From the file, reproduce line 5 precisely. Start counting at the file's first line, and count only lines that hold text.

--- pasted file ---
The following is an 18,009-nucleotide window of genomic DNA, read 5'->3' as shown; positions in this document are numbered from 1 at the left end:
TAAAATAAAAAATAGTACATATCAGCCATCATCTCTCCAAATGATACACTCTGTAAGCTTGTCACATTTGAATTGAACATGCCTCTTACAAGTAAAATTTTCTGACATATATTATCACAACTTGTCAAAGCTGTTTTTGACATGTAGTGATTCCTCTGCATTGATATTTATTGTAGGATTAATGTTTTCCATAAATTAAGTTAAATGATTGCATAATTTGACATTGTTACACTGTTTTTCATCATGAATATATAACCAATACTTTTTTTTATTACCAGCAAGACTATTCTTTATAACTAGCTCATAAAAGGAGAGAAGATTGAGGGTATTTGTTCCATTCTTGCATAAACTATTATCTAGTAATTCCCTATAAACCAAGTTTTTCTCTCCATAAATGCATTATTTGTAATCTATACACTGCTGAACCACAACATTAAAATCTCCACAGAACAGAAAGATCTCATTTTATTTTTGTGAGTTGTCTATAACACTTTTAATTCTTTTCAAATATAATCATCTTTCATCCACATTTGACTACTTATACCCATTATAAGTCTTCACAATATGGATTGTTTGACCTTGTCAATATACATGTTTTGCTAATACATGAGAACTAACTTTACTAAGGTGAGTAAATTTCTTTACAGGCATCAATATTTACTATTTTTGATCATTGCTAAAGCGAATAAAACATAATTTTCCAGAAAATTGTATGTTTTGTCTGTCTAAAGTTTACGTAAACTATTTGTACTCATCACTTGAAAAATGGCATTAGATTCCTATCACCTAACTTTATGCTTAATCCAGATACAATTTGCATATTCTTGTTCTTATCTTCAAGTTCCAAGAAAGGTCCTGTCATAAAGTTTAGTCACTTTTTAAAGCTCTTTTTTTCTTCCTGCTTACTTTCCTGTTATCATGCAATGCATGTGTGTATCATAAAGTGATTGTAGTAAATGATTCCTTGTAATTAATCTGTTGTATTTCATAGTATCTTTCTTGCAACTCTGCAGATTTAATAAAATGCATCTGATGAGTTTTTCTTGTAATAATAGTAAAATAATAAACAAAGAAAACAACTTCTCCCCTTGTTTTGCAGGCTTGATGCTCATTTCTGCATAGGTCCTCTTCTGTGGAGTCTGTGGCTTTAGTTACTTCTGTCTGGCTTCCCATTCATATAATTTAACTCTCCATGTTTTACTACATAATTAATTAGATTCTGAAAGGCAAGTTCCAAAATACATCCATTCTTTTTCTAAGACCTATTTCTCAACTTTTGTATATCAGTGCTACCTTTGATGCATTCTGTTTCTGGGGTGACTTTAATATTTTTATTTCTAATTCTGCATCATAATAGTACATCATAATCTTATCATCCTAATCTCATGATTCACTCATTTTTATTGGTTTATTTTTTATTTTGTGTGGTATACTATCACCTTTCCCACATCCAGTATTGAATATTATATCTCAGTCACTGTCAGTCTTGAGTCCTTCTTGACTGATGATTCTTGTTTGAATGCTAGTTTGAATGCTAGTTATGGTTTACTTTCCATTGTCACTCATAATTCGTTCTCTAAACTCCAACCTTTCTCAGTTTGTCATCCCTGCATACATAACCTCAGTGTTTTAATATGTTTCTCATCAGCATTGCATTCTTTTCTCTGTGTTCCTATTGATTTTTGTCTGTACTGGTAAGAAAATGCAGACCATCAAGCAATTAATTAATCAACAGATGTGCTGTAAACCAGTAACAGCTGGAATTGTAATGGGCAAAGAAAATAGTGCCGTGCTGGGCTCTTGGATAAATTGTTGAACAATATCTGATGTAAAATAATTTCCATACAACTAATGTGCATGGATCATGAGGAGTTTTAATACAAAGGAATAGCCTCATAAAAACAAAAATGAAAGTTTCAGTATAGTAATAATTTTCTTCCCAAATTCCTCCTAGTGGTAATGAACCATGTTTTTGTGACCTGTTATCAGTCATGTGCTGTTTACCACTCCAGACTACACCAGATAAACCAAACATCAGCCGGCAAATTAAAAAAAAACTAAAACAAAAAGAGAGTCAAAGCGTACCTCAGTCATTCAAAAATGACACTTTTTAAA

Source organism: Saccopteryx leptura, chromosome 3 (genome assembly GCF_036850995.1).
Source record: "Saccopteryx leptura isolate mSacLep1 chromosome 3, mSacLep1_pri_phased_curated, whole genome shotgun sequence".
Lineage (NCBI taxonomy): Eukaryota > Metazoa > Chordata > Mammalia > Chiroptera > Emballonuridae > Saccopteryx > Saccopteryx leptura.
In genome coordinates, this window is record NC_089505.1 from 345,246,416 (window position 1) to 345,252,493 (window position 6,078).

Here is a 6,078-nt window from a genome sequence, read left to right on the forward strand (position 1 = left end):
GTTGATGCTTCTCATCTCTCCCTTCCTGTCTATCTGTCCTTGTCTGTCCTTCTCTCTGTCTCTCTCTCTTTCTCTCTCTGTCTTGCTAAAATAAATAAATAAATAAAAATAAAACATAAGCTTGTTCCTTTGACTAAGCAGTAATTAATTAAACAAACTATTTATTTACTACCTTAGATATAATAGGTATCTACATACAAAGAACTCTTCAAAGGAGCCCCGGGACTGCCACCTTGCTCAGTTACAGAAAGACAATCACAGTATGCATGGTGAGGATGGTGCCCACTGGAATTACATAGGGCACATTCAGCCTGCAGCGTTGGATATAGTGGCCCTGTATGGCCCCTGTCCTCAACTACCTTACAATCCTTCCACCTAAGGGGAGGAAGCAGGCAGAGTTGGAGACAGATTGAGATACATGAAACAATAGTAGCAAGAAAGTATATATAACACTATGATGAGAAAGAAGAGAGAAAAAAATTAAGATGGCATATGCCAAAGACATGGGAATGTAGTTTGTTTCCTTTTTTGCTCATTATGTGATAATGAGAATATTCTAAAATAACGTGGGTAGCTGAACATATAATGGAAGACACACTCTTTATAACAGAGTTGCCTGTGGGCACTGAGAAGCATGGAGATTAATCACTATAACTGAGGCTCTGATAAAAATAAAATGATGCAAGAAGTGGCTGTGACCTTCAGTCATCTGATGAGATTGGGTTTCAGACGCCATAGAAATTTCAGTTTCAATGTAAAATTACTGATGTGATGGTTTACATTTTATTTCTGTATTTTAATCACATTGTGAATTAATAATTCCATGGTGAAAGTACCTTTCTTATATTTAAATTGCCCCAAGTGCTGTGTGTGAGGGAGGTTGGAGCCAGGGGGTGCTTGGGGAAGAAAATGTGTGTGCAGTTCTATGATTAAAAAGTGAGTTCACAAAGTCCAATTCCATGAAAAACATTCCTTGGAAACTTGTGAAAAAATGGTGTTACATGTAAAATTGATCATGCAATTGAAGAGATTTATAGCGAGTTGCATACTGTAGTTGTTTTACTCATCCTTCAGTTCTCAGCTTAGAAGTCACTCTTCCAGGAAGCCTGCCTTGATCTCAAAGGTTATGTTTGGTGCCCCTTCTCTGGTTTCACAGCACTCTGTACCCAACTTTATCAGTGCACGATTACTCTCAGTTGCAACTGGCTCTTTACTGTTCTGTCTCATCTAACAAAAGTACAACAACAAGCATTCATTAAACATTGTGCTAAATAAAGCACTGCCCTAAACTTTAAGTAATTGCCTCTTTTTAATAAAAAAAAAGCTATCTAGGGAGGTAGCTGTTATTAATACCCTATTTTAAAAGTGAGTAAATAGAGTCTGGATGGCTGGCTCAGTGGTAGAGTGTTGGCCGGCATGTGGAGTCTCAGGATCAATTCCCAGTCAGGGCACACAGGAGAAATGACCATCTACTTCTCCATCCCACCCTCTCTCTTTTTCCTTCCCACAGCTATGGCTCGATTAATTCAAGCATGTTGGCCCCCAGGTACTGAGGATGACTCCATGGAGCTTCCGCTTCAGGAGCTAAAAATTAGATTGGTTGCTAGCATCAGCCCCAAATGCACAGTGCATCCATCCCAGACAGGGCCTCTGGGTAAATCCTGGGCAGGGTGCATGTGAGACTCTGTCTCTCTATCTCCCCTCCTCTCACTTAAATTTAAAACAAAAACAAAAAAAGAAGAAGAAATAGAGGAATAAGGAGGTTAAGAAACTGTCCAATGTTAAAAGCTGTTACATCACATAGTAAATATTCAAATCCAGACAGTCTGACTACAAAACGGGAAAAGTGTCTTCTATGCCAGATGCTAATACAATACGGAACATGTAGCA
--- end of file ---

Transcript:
Lineage (NCBI taxonomy): Eukaryota > Metazoa > Chordata > Mammalia > Chiroptera > Emballonuridae > Saccopteryx > Saccopteryx leptura.